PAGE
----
EASTHAMPTON — In the 2008 Marvel Comics superhero movie “Iron Man,” the main character Tony Stark — an industrialist, weapons manufacturer and inventor — sits behind a futuristic computer, speaking instructions to the computer as it creates for him a precision-made mechanical suit of armor.
Most viewers probably marvel at the scene’s sharp graphics and futuristic computer, capable of building a machine on its own. When local machinist Chris Heon watches that scene, though, he has a different reaction.
“That’s just not realistic,” he said with a smile. Manufacturing machines still need people to operate them. And Heon would know.
For three decades, Heon has been working as a machinist at Easthampton Machine & Tool Inc., one of the region’s many precision tooling companies. And in 2014, he and his wife, Laurie, bought the business and have run it ever since, mostly making parts for other manufacturers’ production lines.
“Everything we do is local,” he said.
Easthampton Machine & Tool does an incredible range of work on its lathes, milling machine, deep-hole drill, grinders and other complex equipment.
Some days, that means making the end of a robotic arm that a local manufacturer uses to pick up stamped disks on its production line, or part of the device that threads candle wicks for Yankee Candle. Other days, the job is making a prototype for somebody who has an idea for a product — for example, the beekeeper they helped make a small heater for his hives.
Artists will drop by, too, looking for specialty items that the company is able to make.
“Their motto is: ‘We can do that,’” was how Easthampton resident Alan Elman described the company on Facebook earlier this year. The center brace on Elman’s 55-gallon aquarium broke in the middle of the night and the sides had begun to bow out. So he called Easthampton Machine & Tool, which quickly fashioned him a metal brace to hold the tank together, saving his living room and his fish.
“If you need a doohickey or a thingamajig fashioned out of metal … give these amazing people a call and they’ll make it for you for a fair price,” Elman says.
Most of the company’s work is for manufacturers who need a few parts and quickly; maybe their essential machine broke and needs a quick fix. Easthampton Machine & Tool doesn’t do large production runs. The company’s niche is being ready to do small runs for customers, many of whom they’ve worked with for decades.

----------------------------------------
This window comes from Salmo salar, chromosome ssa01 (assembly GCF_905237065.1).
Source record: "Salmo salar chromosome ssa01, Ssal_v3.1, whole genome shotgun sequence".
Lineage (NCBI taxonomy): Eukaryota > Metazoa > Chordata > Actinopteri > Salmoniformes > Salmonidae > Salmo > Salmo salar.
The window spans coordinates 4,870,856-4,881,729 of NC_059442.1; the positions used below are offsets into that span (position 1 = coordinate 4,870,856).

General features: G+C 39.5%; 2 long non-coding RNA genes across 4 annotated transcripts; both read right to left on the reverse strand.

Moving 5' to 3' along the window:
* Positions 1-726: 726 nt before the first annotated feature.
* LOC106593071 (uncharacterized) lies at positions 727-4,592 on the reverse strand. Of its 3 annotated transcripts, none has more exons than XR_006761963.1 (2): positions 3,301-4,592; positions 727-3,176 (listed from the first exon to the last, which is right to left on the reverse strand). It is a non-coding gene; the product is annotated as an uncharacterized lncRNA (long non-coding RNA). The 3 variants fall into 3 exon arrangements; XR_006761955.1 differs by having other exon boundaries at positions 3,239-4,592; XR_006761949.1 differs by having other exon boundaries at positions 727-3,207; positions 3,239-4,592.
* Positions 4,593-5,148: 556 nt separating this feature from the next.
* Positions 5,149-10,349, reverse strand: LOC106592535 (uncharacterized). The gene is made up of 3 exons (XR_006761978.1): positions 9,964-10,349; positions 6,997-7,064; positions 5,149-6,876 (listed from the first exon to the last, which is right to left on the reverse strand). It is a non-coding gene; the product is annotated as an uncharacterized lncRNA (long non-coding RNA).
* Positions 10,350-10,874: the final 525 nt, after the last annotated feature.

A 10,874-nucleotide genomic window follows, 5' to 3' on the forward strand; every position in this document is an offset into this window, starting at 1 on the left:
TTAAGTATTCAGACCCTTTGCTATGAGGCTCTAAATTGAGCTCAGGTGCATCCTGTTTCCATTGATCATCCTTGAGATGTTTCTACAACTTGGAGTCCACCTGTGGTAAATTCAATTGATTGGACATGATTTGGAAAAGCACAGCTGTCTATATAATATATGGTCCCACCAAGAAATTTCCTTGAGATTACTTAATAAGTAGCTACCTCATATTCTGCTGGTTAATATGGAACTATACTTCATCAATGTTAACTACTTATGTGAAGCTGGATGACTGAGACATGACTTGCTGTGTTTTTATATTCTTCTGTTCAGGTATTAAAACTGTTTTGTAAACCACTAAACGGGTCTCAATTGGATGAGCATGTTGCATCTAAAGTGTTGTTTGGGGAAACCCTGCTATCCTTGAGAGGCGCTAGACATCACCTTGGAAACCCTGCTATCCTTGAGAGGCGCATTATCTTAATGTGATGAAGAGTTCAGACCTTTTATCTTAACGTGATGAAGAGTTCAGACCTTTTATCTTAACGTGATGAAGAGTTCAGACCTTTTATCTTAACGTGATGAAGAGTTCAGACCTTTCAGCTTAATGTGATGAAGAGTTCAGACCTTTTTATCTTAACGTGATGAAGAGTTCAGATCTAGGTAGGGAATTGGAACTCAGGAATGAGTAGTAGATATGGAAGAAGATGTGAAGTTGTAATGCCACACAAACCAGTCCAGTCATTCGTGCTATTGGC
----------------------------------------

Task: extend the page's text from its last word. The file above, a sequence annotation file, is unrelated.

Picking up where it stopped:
Chris Heon is a graduate of Smith Vocational and Agricultural High School, and both he and Laurie Heon are big believers in vocational education. They said several current employees came to them as students through co-op programs.
“You always need the tradespeople,” she said. “People need stuff made.”
Easthampton Machine & Tool is located at 72 Parsons St. in the building that housed Trytko’s Market 25 years ago. (The company has also done work for Trytko’s , they said.) And the Heons, who have been married 33 years, live just down the street now.
“We love Easthampton,” Laurie Heon said. That’s why the company does some of the “neighborhood work” that walk-ins bring to them from time to time, even if it’s not profitable for the business.
The company’s bread and butter is making the precise and complicated parts that nearby manufacturers need, turning out components that have to be accurate to within the size of a strand of hair.
That’s what machinist Robert Lewis was doing inside the shop last week, using a machine known as a “knee mill,” which was programmed to drill the exact hole he needed on a dye holder for a local manufacturing company.
“This is a very involved process,” Lewis said, describing all the machines the piece would have to move through before it is exactly the required size and shape. He said he loves the work. “It’s making things with my hands … I’m always creating something.”
Loyalty to customers is important to Easthampton Machine & Tool. The Heons showed off their expansive inventory in a side room of their shop. They keep spare parts from past jobs for years and years, just in case a client needs the same job done again.
The business is also loyal to its machines, many of which have been at the shop for decades. Chris Heon showed off several that have been in the company ever since he was a machinist there, describing how they take care of them to ensure that they can keep working for years to come.
“I think there’s always going to be a need for this kind of machine,” he said.
Those looking for quotes can visit Easthampton Machine & Tool’s website.
Dusty Christensen can be reached at [email protected]